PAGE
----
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Jayson Maurice Porter

PhD Candidate in the Department of History

Jayson Maurice Porter

Few things inspire my work more than the uneven impact of pesticides on people of color. Be it in irrigated fields in the United States or Mexico, people of color have been exposed to harmful agrochemicals at alarming rates.”

Jayson Maurice Porter is a PhD candidate in the Department of History at the Weinberg College of Arts and Sciences. Jayson focuses on Mexican environmental history. He teaches about tropical histories of science and technology studies, material culture, and Black geographies. His dissertation research focuses on pesticide-based eradication campaigns—against plants and people—in the Mexican states of Guerrero and Sinaloa. Previously, Jayson earned a masters of arts in history from the University of Oklahoma. He is a 2019-20 recipient of a Fulbright-García Robles fellowship.

How would you describe your research and/or work to a non-academic audience?

I write about how attempts to control nature in Mexico—through agrochemicals, agricultural development, and irrigation—have changed the nature of control in Mexico. Long before NAFTA, Mexican export agriculture to the United States historically benefited U.S. consumers and agribusiness at the expense of Mexican farmers and environments. In this sense, my work puts agriculture and environmental change in the center of conversations about drug production in and migration from Mexico. American audiences hear a lot about these topics, but they seldom see how their consumption of Mexican agricultural products or how the U.S. production of pesticides sent to Mexico increases insecurity in many parts of Mexico.

What have been some of the most memorable twists and turns of your career?

Well, I did not expect for my ideas on censorship in Mexico’s National Archive (AGN) to be read in Mexico City’s Congress. Even more surprising was the fact that my comments played a small role in keeping part of an AGN collection called Investigaciones Políticas y Sociales open to the public. I will never forget the first week of 2020 when I was cited in and invited to Congress and then several senior scholars of Mexico thanked me personally for helping to protect the future of our historical research.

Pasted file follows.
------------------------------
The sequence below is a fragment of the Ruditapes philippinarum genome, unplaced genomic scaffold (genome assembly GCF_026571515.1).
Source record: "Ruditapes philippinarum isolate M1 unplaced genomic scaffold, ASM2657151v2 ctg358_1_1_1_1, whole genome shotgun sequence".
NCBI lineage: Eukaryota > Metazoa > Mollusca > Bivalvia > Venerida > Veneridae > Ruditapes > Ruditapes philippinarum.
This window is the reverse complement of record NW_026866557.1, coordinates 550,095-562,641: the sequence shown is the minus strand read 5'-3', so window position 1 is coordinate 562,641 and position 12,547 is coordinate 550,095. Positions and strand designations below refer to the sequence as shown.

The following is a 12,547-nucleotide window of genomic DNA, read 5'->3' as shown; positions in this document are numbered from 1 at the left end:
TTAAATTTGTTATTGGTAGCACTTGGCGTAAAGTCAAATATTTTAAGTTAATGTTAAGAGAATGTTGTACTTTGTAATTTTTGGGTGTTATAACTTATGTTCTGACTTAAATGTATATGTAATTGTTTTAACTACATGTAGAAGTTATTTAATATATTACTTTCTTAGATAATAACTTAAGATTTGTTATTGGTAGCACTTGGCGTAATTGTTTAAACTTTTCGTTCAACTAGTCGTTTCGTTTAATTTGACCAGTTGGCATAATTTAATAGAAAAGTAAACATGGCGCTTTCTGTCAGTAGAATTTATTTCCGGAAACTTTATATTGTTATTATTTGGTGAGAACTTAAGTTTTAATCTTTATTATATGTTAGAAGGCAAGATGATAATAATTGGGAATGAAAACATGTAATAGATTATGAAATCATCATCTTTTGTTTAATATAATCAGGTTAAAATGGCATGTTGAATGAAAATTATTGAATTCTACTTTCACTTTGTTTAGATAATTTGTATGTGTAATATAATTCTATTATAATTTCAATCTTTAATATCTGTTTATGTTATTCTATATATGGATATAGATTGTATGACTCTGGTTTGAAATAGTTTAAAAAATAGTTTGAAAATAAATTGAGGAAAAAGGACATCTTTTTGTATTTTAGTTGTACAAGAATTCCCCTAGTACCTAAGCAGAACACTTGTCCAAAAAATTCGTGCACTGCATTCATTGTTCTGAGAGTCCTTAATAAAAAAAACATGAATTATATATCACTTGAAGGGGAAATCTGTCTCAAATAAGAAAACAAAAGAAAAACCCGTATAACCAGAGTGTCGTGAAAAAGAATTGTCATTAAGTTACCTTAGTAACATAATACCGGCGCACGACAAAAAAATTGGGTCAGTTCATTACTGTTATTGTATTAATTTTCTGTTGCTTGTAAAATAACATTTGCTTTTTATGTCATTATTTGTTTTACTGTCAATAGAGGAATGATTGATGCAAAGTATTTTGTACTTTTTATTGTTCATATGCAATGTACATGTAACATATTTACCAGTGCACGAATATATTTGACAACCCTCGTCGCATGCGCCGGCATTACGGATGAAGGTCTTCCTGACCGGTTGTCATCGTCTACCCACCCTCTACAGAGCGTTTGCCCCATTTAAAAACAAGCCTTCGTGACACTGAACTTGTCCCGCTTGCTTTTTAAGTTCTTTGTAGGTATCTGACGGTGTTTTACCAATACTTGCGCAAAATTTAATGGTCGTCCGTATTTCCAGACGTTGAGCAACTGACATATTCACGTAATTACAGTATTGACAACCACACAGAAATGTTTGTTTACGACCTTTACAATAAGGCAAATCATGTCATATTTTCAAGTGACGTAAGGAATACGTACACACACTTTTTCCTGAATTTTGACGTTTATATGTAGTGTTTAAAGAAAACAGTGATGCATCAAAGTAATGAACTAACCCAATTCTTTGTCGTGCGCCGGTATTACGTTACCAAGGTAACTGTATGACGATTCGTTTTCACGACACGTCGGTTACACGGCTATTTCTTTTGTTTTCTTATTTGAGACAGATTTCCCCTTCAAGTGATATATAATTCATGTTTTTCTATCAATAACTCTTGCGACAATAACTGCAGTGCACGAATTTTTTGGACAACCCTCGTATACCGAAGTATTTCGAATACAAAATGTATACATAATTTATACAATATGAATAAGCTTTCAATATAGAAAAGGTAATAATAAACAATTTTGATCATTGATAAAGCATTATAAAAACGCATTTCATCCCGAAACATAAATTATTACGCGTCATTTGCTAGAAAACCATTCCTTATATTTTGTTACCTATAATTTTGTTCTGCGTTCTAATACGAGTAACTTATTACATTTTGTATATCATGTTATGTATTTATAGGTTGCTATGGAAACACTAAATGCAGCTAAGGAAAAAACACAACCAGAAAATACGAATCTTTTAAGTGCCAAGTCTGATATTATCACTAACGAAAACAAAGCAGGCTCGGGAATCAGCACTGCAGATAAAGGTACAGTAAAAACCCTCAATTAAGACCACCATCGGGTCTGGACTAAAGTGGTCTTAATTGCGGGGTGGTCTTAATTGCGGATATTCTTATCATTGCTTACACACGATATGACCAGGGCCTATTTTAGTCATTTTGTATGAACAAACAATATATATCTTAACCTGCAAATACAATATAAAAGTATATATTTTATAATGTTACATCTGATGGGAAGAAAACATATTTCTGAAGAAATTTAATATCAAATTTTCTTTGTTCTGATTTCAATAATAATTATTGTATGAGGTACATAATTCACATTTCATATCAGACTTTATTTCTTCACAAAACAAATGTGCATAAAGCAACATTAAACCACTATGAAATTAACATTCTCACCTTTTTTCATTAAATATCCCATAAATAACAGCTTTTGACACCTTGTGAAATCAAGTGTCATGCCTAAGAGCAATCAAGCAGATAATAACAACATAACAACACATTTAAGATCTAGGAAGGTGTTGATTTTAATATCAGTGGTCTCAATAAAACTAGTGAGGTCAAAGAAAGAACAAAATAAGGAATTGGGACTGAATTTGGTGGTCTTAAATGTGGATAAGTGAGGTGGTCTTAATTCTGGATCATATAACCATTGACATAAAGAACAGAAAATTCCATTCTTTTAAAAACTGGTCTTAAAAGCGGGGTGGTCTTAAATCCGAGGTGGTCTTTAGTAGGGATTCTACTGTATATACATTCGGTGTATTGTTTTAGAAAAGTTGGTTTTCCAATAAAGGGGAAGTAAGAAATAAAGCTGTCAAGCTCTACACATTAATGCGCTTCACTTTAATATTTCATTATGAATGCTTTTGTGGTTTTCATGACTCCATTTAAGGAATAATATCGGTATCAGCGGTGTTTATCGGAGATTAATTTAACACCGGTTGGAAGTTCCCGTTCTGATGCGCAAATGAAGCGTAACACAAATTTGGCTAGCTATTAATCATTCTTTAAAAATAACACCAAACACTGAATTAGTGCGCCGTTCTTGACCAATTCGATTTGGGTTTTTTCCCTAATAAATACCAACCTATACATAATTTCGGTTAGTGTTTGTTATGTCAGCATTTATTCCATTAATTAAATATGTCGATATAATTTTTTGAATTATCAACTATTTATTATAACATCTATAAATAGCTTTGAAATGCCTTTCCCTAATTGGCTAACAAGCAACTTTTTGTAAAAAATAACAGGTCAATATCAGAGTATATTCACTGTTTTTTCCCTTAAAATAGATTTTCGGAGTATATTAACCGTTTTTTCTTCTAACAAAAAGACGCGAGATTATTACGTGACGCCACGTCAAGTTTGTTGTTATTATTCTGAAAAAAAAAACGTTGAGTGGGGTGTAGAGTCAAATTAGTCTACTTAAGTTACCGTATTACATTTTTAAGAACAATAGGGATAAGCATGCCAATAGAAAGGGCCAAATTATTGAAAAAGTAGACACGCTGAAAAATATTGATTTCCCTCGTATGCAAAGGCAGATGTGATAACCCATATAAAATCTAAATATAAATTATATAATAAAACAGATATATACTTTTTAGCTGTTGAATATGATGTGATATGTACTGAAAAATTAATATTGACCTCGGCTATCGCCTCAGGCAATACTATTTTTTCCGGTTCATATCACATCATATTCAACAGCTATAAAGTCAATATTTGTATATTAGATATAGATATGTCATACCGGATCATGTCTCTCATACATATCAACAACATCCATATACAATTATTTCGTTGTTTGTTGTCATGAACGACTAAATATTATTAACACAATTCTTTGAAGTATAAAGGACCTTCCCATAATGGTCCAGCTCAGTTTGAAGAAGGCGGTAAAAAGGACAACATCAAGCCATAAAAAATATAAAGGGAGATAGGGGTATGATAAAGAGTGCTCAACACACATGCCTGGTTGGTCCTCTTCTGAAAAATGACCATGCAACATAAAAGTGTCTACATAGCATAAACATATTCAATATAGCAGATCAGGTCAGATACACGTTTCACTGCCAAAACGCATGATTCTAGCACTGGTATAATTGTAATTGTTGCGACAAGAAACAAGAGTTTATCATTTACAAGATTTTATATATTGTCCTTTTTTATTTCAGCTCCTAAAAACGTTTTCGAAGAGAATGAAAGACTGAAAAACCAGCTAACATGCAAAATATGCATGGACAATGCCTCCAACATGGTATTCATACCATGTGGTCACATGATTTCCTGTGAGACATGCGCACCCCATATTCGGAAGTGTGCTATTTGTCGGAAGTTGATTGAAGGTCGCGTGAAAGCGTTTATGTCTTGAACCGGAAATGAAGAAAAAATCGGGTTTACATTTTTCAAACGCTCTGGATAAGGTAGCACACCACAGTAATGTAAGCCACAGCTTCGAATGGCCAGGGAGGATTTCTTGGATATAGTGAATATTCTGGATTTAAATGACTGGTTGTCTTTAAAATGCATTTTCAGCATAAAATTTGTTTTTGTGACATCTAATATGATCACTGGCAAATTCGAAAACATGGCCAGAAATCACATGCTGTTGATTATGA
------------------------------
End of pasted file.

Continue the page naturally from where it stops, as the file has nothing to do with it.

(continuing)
Tell us what inspired your research and/or work.

I am inspired by the social, cultural, and political relationships between Black and Mexican communities in the past, present, and future. I am from Philadelphia, but I grew up mostly between Tucson, Arizona and Jackson, Mississippi where I developed overlapping perspectives on race in arguably the hardest states to be Mexican and Black. For me, agriculture and migration are historical parallels between our communities. Pesticides and oilseeds, such as cotton, are my connective tissues of choice. Few things inspire my work more than the uneven impact of pesticides on people of color. Be it in irrigated fields in the United States or Mexico, people of color have been exposed to harmful agrochemicals at alarming rates. Pesticides have military stories in my research and life, too. My Uncle Tommie died from exposure to Agent Orange in Vietnam, and since my analysis touches on the testing of Agent White and Blue in Sinaloa before Vietnam, I cannot wait to dedicate my work on pesticides to him.

What do you find both rewarding and challenging about your research and/or work?

The Mexican states I study, Guerrero and Sinaloa, present great research challenges because they are dangerous and riddled with archival silences. I have experienced challenging and even frightening obstacles since I started this research in 2014, but I hope my findings will help me share stories about the most marginalized communities there. I hope to continue publishing in Spanish to share my work with those communities, too. As a Fulbright-Garcia Robles scholar this year, I cannot travel to either state, but it has been rewarding to conceptualize novel strategies to research those regions. Lastly, I love to tell new stories about Afro-descendants in Costa Chica, Guerrero. Since my research draws connections between licit and illicit oilseed production in Guerrero, and many licit oilseeds came from Costa Chica, my narrative sheds new light on the environmental history of the Black diaspora in Mexico.